19. Getting a Sense of Height:Gameplay Application • Long shot of objective to be climbed • Third person perspective allows you to understand what you’re climbing better • Less immersive • “Synchronize” and “Jump Off” mechanic emphasizes sense of height • Examples from: Assassin’s Creed

  20. Technique #7:The Unexpected Location • Throws the audience off a bit • Environment presents unusual obstacles and unusual solutions • Can be used to change the mood of a scene • Example from: Enter the Dragon

  21. The Unexpected Location:Gameplay Application • Carefully chosen familiar yet novel place for a gunfight • Space feels real and functional • Clever player gets to go "behind the scenes" • Example from: Duke Nukem 3D

  22. Technique #8:The Confusing Environment • Throws the main characters off a bit • Nature of the location makes the viewer feel vulnerable • Break from reality gives us a chance to play with surreal effects • Example from: The Lady from Shanghai

  23. The Confusing Environment:Gameplay Application • Confusing space keeps players guessing, constantly on edge • Player feels he's never safe, even though it is not dangerous • Allows for self-referential naval gazing • Example from: Max Payne 2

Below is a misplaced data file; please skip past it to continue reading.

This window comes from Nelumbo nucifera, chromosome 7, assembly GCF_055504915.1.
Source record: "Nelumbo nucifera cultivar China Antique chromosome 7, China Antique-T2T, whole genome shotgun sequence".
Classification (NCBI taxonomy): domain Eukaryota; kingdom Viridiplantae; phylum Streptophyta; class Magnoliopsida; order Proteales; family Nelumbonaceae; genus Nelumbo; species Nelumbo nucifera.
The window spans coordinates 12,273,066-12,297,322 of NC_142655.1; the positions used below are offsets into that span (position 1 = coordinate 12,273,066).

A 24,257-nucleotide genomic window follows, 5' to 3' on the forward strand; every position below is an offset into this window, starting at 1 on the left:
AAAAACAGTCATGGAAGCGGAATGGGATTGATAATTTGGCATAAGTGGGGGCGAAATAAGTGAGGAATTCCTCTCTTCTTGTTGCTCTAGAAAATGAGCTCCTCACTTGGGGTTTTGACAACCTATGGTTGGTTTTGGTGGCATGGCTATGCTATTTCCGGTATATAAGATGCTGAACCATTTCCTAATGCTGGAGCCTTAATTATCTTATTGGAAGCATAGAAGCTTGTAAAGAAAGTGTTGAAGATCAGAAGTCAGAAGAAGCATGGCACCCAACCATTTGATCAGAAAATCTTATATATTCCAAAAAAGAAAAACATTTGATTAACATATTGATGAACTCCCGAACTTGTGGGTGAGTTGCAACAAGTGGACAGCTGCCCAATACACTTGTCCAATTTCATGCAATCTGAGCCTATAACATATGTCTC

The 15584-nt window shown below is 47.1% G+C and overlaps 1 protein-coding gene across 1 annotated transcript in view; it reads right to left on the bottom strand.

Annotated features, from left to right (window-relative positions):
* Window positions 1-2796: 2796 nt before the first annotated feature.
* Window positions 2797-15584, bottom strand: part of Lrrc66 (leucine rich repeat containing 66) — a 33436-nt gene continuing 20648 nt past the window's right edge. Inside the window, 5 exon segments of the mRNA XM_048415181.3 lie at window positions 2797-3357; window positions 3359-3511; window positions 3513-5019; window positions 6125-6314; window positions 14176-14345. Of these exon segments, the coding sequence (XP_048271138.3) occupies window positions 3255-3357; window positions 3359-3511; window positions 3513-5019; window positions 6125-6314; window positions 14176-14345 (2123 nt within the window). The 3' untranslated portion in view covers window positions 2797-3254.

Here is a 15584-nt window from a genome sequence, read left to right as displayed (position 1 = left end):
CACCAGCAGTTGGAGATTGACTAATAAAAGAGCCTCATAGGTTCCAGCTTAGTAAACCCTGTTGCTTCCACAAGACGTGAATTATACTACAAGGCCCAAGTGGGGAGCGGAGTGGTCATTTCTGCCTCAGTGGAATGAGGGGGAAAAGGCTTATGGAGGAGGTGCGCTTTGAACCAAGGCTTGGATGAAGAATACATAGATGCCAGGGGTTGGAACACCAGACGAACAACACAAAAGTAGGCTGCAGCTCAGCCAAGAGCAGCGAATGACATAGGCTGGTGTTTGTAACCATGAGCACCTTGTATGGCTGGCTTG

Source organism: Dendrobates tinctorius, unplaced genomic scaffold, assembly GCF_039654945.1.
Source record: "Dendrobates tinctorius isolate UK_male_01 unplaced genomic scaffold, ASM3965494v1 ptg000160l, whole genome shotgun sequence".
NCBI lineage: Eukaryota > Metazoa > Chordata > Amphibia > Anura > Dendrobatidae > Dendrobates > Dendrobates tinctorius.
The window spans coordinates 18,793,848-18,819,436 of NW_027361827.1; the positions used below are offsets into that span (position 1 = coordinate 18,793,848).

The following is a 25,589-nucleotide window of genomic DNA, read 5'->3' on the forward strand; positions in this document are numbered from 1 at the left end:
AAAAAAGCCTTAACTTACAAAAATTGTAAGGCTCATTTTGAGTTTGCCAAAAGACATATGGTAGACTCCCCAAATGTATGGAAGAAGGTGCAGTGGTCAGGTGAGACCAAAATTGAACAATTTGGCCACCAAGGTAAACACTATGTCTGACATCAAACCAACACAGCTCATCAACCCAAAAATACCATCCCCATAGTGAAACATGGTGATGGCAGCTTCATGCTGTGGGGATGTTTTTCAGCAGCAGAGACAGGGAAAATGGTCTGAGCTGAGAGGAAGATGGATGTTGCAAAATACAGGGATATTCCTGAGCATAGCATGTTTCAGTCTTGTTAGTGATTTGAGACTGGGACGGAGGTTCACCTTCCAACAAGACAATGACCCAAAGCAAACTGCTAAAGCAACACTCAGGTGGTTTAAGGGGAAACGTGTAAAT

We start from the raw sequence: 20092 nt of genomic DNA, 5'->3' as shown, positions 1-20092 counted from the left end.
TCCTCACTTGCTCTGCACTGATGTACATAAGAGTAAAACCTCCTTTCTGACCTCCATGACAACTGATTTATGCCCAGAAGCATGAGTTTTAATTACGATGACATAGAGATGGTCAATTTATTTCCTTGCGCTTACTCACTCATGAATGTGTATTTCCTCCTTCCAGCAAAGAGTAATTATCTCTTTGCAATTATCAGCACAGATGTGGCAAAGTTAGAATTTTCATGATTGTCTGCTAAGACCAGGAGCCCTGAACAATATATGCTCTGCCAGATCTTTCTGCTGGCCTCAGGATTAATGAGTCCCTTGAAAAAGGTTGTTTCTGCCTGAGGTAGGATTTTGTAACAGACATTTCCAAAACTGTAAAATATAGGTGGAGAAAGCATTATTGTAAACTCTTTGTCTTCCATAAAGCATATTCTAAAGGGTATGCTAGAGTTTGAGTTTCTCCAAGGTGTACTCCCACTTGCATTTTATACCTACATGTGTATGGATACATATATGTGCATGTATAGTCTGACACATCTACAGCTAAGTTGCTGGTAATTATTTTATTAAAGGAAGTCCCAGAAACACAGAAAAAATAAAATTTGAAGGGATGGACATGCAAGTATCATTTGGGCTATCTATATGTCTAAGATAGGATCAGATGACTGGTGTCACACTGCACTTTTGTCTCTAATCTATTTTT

24. Technique #9:The Intimate Death Scene • Stylized slow-motion draws out the event and can focus on suspense and brutality • Often audio is distorted or drops away • Can be used to wrap up the story or characters • Example from: The Dead Zone

  25. The Intimate Death Scene:Gameplay Application • Everything is kept first person, extreme character close-up, forces the player to be “hands on” • Tie to the plot and core mechanics • Example from: Bioshock

  26. The Intimate Death Scene:Gameplay Application • Death is most meaningful when the player spends game-time with a character • Cameras and fancy graphics not necessarily required • Example from: Planetfall

  27. Nine Cinematic Action Techniques • Starting a Fight • Pacing a Shootout • The Suspense Change Up • Car Chase Camera • Foot Chase Tension • Getting a Sense of Height • The Unexpected Location • The Confusing Environment • The Intimate Death Scene

  28. Questions? • Contact: Richard: Marty: • Slides (& previous year’s slides) available at: Special thanks to Coray Seifert for a lot of video tomfoolery.